FEATURE — Spring 2010

Mabel Moraña, the William H. Gass Professor in Arts & Sciences (Photo: David Kilper)

Focus on Latin America Expands

Professor Mabel Moraña’s research and teaching add groundbreaking contributions to the development of postcolonial perspectives on Latin American society and culture.

By Gretchen Lee

For Mabel Moraña, the William H. Gass Professor in Arts & Sciences, violence is not just an act or series of events but a language that can be understood through its expression in literature and the arts, and by its impact on history and culture. “Violence always tries to say something using an encoded and symbolic language, usually with very perverse means or through strategy that we cannot agree with and have to condemn,” Moraña explains. “It is a truly interdisciplinary topic.”

Highly regarded as a scholar of Latin American colonial and contemporary literature and culture, Moraña’s current book project analyzes the language of violence in Latin America. In it, she uses literary works and visual representations for understanding the role of violence in society—a topic she also explored with Washington University graduate students and undergraduates in a course she taught in spring 2009.

Moraña serves as director of the Latin American Studies program. She also is a professor in the Department of Romance Languages and Literatures and in International and Area Studies, all in Arts & Sciences. She created and directs Washington University’s Summer Institutes in Quito, Ecuador, and Puebla, Mexico—six-week programs that offer Spanish-language immersion experiences for 15 to 25 students each year.

James V. Wertsch, the Marshall S. Snow Professor in Arts & Sciences and director of the International and Area Studies program, credits Moraña with rejuvenating and re-energizing Latin American studies. “She is a force of nature,” he says. “She merges a well-deserved high-profile research status with a personal enthusiasm for students around lecture issues—it is a powerful combination.”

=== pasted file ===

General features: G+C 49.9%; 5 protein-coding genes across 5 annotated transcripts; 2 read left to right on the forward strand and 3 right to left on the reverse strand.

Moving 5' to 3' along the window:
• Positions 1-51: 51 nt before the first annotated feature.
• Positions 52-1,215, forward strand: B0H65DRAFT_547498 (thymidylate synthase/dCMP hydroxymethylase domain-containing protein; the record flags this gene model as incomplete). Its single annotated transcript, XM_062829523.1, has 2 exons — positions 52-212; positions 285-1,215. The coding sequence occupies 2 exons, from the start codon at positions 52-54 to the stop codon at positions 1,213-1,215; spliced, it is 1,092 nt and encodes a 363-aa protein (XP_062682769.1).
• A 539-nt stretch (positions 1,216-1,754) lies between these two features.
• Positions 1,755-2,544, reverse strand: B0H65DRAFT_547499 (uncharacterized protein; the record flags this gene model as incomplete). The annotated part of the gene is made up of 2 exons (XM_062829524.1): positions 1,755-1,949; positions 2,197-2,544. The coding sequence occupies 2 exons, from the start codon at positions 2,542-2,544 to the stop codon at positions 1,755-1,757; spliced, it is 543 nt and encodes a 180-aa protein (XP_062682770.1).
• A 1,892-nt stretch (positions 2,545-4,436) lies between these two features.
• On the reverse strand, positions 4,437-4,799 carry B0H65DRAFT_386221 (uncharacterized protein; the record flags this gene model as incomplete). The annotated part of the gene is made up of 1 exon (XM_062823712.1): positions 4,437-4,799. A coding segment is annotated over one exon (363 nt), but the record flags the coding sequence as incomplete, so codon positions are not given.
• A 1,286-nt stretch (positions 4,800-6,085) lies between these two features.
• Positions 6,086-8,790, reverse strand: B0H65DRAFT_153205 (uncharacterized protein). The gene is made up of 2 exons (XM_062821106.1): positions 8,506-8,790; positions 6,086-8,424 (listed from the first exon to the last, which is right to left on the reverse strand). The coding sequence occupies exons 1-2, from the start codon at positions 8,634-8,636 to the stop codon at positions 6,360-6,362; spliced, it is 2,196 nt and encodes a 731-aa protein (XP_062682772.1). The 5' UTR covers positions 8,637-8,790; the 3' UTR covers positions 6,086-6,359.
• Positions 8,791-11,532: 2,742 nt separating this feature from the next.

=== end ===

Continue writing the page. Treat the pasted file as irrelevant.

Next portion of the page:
During the four years she’s been teaching at the University, Moraña has never taught the same course more than once. Instead she prefers to create new curricula each time to connect research interests with pedagogical projects and intellectual debates that are current in her field of study.

As director of Latin American Studies, Professor Moraña collaborates with other faculty, including Ignacio Sanchez Prado (left), assistant professor of Spanish, on publications and study abroad programs. (Sanchez Prado is a former student of Moraña’s at the University of Pittsburgh.) (Photo: David Kilper)

“I love teaching, at all levels,” she says. “It is, in a way, like going to the lab, if you are a scientist. It’s where you put your ideas to work—trying to see if they function or if they need refinement or to be changed. Students bring to class different experiences of the world, and they challenge your ideas and theories in ways that other scholars cannot.”

Moraña is also a prolific researcher, having written, co-authored, or edited nearly 30 books and contributed more than 60 articles to academic journals. She is frequently invited to deliver lectures and papers, having visited more than 50 educational institutions and organizations worldwide. Outside the University, she has served for 10 years as director of publications for Instituto Internacional de Literatura Iberoamericana, an organization that produced under her coordination the quarterly Revista Iberoamericana along with five series of books on Latin American literary and cultural studies.

“Professor Moraña is held in high esteem worldwide for her original re-readings of canonical texts of Latin American literature—from the colonial period through the 21st century—and for her groundbreaking contributions to the development of postcolonial perspectives on Latin America,” says Elzbieta Sklodowska, the Randolph Family Professor of Spanish and chair of the Department of Romance Languages and Literatures. “Professor Moraña’s leadership and scholarly activities have played a pivotal role in making Latin America a significant presence on our campus.”

“Professor Moraña’s leadership and scholarly activities have played a pivotal role in making Latin America a significant presence on our campus,” says Elzbieta Sklodowska, the Randolph Family Professor of Spanish.

A bold start
Moraña recalls herself as a lively student: “very consistently rebellious from high school to the university,” she says, laughing. “I always knew I wanted to study literature and philosophy and very stubbornly continued on that path. I was very passionate and interested in the political side of culture—and I liked to argue a lot with my professors.”